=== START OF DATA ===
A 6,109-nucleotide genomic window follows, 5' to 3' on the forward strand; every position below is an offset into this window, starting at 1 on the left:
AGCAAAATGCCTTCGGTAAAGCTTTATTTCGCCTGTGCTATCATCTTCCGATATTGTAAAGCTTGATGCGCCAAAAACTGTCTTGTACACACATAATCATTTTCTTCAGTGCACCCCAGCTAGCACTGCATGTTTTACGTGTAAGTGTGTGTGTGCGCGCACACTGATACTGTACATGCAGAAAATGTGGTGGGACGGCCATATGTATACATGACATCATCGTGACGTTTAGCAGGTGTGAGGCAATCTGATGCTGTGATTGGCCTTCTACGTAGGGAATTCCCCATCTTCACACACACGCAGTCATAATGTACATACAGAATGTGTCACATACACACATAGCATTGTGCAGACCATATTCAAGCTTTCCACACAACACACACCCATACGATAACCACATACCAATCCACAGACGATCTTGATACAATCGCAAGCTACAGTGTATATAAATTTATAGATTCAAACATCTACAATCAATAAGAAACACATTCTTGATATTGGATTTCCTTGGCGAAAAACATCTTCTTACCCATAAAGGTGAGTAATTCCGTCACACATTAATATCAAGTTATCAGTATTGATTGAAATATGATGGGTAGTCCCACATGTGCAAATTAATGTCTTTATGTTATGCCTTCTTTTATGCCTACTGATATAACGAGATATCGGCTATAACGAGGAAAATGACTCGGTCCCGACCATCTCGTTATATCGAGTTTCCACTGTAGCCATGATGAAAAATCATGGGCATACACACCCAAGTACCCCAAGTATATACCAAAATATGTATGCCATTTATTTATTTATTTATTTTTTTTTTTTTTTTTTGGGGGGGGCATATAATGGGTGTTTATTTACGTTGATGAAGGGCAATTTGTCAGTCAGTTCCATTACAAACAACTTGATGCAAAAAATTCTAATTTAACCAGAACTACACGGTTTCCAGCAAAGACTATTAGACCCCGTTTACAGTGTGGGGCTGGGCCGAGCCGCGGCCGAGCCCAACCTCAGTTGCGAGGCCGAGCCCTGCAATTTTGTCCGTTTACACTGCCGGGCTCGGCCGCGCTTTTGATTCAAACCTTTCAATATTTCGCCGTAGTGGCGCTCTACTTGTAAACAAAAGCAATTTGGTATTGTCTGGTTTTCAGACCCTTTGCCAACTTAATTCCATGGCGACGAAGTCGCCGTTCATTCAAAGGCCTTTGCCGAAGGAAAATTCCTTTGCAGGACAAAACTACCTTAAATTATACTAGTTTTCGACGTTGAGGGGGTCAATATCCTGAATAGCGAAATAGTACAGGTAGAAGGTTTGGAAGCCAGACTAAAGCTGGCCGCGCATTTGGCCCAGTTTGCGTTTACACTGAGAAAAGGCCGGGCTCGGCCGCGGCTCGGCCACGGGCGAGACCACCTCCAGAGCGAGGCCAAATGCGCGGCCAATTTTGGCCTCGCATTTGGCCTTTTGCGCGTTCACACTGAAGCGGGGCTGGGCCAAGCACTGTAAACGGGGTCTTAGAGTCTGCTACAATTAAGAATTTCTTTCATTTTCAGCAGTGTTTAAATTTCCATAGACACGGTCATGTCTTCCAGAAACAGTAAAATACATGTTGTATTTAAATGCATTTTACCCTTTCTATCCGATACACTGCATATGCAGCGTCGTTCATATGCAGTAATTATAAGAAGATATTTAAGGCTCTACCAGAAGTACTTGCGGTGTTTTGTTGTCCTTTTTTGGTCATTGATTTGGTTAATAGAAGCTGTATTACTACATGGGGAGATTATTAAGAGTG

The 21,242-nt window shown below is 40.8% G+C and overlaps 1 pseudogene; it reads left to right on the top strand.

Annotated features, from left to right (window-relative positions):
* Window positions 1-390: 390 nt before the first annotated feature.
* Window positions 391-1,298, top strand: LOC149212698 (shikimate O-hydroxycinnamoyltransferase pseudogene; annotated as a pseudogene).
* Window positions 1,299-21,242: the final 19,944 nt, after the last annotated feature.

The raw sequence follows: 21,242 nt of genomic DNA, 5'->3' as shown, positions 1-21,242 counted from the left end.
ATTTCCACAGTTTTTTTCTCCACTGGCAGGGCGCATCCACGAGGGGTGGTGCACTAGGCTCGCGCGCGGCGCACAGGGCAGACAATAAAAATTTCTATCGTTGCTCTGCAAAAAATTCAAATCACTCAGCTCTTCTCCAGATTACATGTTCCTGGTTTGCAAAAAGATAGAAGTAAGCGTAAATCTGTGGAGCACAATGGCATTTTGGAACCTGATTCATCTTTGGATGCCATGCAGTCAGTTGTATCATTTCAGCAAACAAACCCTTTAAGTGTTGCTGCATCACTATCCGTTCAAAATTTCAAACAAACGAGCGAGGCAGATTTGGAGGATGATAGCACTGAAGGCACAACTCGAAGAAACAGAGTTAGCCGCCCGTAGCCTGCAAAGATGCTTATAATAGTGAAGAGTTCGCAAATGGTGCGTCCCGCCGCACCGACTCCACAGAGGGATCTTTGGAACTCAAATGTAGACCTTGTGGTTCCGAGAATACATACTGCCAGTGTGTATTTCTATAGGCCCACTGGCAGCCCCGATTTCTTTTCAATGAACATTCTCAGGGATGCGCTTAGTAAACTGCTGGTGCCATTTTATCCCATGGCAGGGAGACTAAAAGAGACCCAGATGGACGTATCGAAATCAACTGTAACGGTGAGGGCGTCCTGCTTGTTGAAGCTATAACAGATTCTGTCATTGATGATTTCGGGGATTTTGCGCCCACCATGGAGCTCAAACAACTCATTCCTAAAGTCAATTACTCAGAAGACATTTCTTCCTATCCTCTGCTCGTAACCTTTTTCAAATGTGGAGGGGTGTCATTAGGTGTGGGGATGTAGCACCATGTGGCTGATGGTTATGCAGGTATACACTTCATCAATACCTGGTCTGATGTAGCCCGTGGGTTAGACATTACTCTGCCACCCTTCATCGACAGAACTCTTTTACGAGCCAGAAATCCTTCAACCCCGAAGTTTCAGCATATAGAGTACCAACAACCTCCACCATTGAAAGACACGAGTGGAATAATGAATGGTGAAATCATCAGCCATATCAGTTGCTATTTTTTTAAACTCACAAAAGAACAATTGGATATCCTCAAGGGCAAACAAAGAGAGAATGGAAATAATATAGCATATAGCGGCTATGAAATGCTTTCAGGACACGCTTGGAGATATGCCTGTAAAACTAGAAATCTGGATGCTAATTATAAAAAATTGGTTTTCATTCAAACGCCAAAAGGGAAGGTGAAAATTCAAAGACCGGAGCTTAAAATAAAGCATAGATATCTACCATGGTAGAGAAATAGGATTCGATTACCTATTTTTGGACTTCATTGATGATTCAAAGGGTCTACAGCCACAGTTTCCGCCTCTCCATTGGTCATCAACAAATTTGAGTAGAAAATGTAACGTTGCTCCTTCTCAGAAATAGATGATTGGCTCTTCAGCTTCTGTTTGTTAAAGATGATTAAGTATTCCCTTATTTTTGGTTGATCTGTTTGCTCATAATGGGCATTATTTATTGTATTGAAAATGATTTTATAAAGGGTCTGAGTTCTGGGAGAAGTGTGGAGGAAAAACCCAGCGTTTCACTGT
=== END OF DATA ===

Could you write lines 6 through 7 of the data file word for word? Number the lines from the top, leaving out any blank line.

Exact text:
* Window positions 391-1,298, top strand: LOC149212698 (shikimate O-hydroxycinnamoyltransferase pseudogene; annotated as a pseudogene).
* Window positions 1,299-21,242: the final 19,944 nt, after the last annotated feature.